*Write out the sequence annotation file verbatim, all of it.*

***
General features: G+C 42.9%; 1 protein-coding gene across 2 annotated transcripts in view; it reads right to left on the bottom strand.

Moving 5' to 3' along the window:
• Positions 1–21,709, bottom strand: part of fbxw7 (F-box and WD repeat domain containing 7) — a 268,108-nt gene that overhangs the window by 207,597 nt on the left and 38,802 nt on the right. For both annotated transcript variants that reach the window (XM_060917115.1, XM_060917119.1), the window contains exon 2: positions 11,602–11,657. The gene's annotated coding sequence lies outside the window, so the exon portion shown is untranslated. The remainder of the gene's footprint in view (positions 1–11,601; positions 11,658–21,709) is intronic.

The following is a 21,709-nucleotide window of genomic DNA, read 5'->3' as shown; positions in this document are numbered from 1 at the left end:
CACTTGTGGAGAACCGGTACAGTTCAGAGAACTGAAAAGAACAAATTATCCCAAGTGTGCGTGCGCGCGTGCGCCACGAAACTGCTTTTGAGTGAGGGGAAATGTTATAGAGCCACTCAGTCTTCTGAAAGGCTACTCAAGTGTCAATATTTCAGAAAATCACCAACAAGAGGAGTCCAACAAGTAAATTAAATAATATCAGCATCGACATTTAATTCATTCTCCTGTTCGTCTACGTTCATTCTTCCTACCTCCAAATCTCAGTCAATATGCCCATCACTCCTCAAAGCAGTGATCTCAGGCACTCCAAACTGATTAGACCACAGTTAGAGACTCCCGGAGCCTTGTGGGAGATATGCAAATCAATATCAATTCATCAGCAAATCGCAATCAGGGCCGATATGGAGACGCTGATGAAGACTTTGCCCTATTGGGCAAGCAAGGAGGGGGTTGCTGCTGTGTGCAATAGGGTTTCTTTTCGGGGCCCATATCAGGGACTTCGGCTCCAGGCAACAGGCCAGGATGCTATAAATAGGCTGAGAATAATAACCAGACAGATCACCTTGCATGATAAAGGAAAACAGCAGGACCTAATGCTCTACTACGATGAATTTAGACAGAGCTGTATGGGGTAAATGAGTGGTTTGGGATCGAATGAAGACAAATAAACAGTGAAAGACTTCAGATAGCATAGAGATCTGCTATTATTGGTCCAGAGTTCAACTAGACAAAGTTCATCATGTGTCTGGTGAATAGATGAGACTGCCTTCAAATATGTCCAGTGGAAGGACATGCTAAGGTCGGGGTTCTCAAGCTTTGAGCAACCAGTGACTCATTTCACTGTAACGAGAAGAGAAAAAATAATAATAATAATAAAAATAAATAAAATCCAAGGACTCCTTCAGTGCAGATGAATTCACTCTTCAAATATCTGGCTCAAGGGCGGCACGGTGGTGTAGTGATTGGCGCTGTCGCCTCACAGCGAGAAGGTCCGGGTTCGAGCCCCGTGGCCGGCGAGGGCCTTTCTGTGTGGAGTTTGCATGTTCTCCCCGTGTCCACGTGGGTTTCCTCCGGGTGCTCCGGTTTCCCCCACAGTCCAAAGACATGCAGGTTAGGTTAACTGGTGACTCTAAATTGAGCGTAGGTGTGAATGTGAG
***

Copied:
General features: G+C 42.9%; 1 protein-coding gene across 2 annotated transcripts in view; it reads right to left on the bottom strand.

Moving 5' to 3' along the window:
• Positions 1–21,709, bottom strand: part of fbxw7 (F-box and WD repeat domain containing 7) — a 268,108-nt gene that overhangs the window by 207,597 nt on the left and 38,802 nt on the right. For both annotated transcript variants that reach the window (XM_060917115.1, XM_060917119.1), the window contains exon 2: positions 11,602–11,657. The gene's annotated coding sequence lies outside the window, so the exon portion shown is untranslated. The remainder of the gene's footprint in view (positions 1–11,601; positions 11,658–21,709) is intronic.

The following is a 21,709-nucleotide window of genomic DNA, read 5'->3' as shown; positions in this document are numbered from 1 at the left end:
CACTTGTGGAGAACCGGTACAGTTCAGAGAACTGAAAAGAACAAATTATCCCAAGTGTGCGTGCGCGCGTGCGCCACGAAACTGCTTTTGAGTGAGGGGAAATGTTATAGAGCCACTCAGTCTTCTGAAAGGCTACTCAAGTGTCAATATTTCAGAAAATCACCAACAAGAGGAGTCCAACAAGTAAATTAAATAATATCAGCATCGACATTTAATTCATTCTCCTGTTCGTCTACGTTCATTCTTCCTACCTCCAAATCTCAGTCAATATGCCCATCACTCCTCAAAGCAGTGATCTCAGGCACTCCAAACTGATTAGACCACAGTTAGAGACTCCCGGAGCCTTGTGGGAGATATGCAAATCAATATCAATTCATCAGCAAATCGCAATCAGGGCCGATATGGAGACGCTGATGAAGACTTTGCCCTATTGGGCAAGCAAGGAGGGGGTTGCTGCTGTGTGCAATAGGGTTTCTTTTCGGGGCCCATATCAGGGACTTCGGCTCCAGGCAACAGGCCAGGATGCTATAAATAGGCTGAGAATAATAACCAGACAGATCACCTTGCATGATAAAGGAAAACAGCAGGACCTAATGCTCTACTACGATGAATTTAGACAGAGCTGTATGGGGTAAATGAGTGGTTTGGGATCGAATGAAGACAAATAAACAGTGAAAGACTTCAGATAGCATAGAGATCTGCTATTATTGGTCCAGAGTTCAACTAGACAAAGTTCATCATGTGTCTGGTGAATAGATGAGACTGCCTTCAAATATGTCCAGTGGAAGGACATGCTAAGGTCGGGGTTCTCAAGCTTTGAGCAACCAGTGACTCATTTCACTGTAACGAGAAGAGAAAAAATAATAATAATAATAAAAATAAATAAAATCCAAGGACTCCTTCAGTGCAGATGAATTCACTCTTCAAATATCTGGCTCAAGGGCGGCACGGTGGTGTAGTGATTGGCGCTGTCGCCTCACAGCGAGAAGGTCCGGGTTCGAGCCCCGTGGCCGGCGAGGGCCTTTCTGTGTGGAGTTTGCATGTTCTCCCCGTGTCCACGTGGGTTTCCTCCGGGTGCTCCGGTTTCCCCCACAGTCCAAAGACATGCAGGTTAGGTTAACTGGTGACTCTAAATTGAGCGTAGGTGTGAATGTGAG